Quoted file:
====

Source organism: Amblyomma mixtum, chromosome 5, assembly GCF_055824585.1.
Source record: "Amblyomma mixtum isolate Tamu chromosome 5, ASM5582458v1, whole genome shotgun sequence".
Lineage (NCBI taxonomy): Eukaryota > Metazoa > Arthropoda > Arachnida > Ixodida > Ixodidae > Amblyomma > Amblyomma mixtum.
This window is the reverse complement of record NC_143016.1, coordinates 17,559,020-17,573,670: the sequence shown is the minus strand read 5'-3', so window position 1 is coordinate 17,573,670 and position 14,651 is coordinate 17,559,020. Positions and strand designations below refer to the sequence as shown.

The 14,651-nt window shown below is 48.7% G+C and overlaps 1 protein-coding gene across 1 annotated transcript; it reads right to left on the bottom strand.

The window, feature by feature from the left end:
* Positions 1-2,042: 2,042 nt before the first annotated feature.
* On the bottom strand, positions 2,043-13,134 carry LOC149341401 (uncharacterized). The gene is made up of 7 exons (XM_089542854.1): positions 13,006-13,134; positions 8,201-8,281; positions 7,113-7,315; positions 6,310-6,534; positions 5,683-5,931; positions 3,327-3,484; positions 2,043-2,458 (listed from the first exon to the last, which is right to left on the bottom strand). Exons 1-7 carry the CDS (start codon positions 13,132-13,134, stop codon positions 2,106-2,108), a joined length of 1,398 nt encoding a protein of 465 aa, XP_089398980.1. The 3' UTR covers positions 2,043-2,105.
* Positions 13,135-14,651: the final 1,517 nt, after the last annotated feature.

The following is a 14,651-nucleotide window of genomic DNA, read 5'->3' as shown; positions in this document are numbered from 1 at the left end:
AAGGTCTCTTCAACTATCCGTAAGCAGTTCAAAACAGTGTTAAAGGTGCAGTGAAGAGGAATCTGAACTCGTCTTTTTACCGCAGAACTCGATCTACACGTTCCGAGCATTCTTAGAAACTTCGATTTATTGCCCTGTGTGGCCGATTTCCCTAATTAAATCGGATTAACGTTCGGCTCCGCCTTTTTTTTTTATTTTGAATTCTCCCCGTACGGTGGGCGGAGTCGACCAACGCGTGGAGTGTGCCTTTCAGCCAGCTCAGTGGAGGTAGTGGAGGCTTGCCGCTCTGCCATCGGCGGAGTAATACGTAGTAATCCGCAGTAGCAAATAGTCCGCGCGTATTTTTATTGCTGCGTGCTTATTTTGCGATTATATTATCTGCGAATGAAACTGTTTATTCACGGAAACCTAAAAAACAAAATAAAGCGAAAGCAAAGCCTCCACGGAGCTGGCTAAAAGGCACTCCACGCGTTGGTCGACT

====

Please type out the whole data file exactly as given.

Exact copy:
Source organism: Amblyomma mixtum, chromosome 5, assembly GCF_055824585.1.
Source record: "Amblyomma mixtum isolate Tamu chromosome 5, ASM5582458v1, whole genome shotgun sequence".
Lineage (NCBI taxonomy): Eukaryota > Metazoa > Arthropoda > Arachnida > Ixodida > Ixodidae > Amblyomma > Amblyomma mixtum.
This window is the reverse complement of record NC_143016.1, coordinates 17,559,020-17,573,670: the sequence shown is the minus strand read 5'-3', so window position 1 is coordinate 17,573,670 and position 14,651 is coordinate 17,559,020. Positions and strand designations below refer to the sequence as shown.

The 14,651-nt window shown below is 48.7% G+C and overlaps 1 protein-coding gene across 1 annotated transcript; it reads right to left on the bottom strand.

The window, feature by feature from the left end:
* Positions 1-2,042: 2,042 nt before the first annotated feature.
* On the bottom strand, positions 2,043-13,134 carry LOC149341401 (uncharacterized). The gene is made up of 7 exons (XM_089542854.1): positions 13,006-13,134; positions 8,201-8,281; positions 7,113-7,315; positions 6,310-6,534; positions 5,683-5,931; positions 3,327-3,484; positions 2,043-2,458 (listed from the first exon to the last, which is right to left on the bottom strand). Exons 1-7 carry the CDS (start codon positions 13,132-13,134, stop codon positions 2,106-2,108), a joined length of 1,398 nt encoding a protein of 465 aa, XP_089398980.1. The 3' UTR covers positions 2,043-2,105.
* Positions 13,135-14,651: the final 1,517 nt, after the last annotated feature.

The following is a 14,651-nucleotide window of genomic DNA, read 5'->3' as shown; positions in this document are numbered from 1 at the left end:
AAGGTCTCTTCAACTATCCGTAAGCAGTTCAAAACAGTGTTAAAGGTGCAGTGAAGAGGAATCTGAACTCGTCTTTTTACCGCAGAACTCGATCTACACGTTCCGAGCATTCTTAGAAACTTCGATTTATTGCCCTGTGTGGCCGATTTCCCTAATTAAATCGGATTAACGTTCGGCTCCGCCTTTTTTTTTTATTTTGAATTCTCCCCGTACGGTGGGCGGAGTCGACCAACGCGTGGAGTGTGCCTTTCAGCCAGCTCAGTGGAGGTAGTGGAGGCTTGCCGCTCTGCCATCGGCGGAGTAATACGTAGTAATCCGCAGTAGCAAATAGTCCGCGCGTATTTTTATTGCTGCGTGCTTATTTTGCGATTATATTATCTGCGAATGAAACTGTTTATTCACGGAAACCTAAAAAACAAAATAAAGCGAAAGCAAAGCCTCCACGGAGCTGGCTAAAAGGCACTCCACGCGTTGGTCGACT